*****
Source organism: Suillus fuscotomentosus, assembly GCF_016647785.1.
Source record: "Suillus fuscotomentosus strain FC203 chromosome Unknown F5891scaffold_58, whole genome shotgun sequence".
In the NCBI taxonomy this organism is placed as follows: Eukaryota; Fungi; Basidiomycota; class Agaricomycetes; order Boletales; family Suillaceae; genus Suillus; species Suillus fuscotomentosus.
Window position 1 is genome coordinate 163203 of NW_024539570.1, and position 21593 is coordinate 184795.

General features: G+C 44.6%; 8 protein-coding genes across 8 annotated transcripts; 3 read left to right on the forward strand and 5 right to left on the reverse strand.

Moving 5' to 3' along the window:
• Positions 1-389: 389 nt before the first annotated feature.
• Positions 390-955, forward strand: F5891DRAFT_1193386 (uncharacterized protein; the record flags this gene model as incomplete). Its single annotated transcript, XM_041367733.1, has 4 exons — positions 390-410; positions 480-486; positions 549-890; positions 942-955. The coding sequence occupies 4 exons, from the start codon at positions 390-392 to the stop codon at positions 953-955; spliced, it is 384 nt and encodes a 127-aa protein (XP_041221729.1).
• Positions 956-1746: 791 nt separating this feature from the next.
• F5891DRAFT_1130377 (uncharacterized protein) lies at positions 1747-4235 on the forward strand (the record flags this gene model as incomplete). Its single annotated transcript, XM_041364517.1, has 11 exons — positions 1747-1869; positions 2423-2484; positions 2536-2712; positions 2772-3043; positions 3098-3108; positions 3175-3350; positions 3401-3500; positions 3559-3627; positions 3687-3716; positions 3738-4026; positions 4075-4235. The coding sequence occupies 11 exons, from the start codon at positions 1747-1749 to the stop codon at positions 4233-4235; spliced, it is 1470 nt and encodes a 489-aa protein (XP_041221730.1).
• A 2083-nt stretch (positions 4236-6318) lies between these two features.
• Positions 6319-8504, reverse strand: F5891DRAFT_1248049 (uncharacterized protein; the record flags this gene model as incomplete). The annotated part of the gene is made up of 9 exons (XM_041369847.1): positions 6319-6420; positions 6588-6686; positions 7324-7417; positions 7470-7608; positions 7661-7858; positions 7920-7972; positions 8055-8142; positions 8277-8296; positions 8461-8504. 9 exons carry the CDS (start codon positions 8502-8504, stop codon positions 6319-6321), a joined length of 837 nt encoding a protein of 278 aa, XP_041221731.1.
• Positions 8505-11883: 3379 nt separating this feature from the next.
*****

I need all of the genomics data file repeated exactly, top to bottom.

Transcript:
Source organism: Suillus fuscotomentosus, assembly GCF_016647785.1.
Source record: "Suillus fuscotomentosus strain FC203 chromosome Unknown F5891scaffold_58, whole genome shotgun sequence".
In the NCBI taxonomy this organism is placed as follows: Eukaryota; Fungi; Basidiomycota; class Agaricomycetes; order Boletales; family Suillaceae; genus Suillus; species Suillus fuscotomentosus.
Window position 1 is genome coordinate 163203 of NW_024539570.1, and position 21593 is coordinate 184795.

General features: G+C 44.6%; 8 protein-coding genes across 8 annotated transcripts; 3 read left to right on the forward strand and 5 right to left on the reverse strand.

Moving 5' to 3' along the window:
• Positions 1-389: 389 nt before the first annotated feature.
• Positions 390-955, forward strand: F5891DRAFT_1193386 (uncharacterized protein; the record flags this gene model as incomplete). Its single annotated transcript, XM_041367733.1, has 4 exons — positions 390-410; positions 480-486; positions 549-890; positions 942-955. The coding sequence occupies 4 exons, from the start codon at positions 390-392 to the stop codon at positions 953-955; spliced, it is 384 nt and encodes a 127-aa protein (XP_041221729.1).
• Positions 956-1746: 791 nt separating this feature from the next.
• F5891DRAFT_1130377 (uncharacterized protein) lies at positions 1747-4235 on the forward strand (the record flags this gene model as incomplete). Its single annotated transcript, XM_041364517.1, has 11 exons — positions 1747-1869; positions 2423-2484; positions 2536-2712; positions 2772-3043; positions 3098-3108; positions 3175-3350; positions 3401-3500; positions 3559-3627; positions 3687-3716; positions 3738-4026; positions 4075-4235. The coding sequence occupies 11 exons, from the start codon at positions 1747-1749 to the stop codon at positions 4233-4235; spliced, it is 1470 nt and encodes a 489-aa protein (XP_041221730.1).
• A 2083-nt stretch (positions 4236-6318) lies between these two features.
• Positions 6319-8504, reverse strand: F5891DRAFT_1248049 (uncharacterized protein; the record flags this gene model as incomplete). The annotated part of the gene is made up of 9 exons (XM_041369847.1): positions 6319-6420; positions 6588-6686; positions 7324-7417; positions 7470-7608; positions 7661-7858; positions 7920-7972; positions 8055-8142; positions 8277-8296; positions 8461-8504. 9 exons carry the CDS (start codon positions 8502-8504, stop codon positions 6319-6321), a joined length of 837 nt encoding a protein of 278 aa, XP_041221731.1.
• Positions 8505-11883: 3379 nt separating this feature from the next.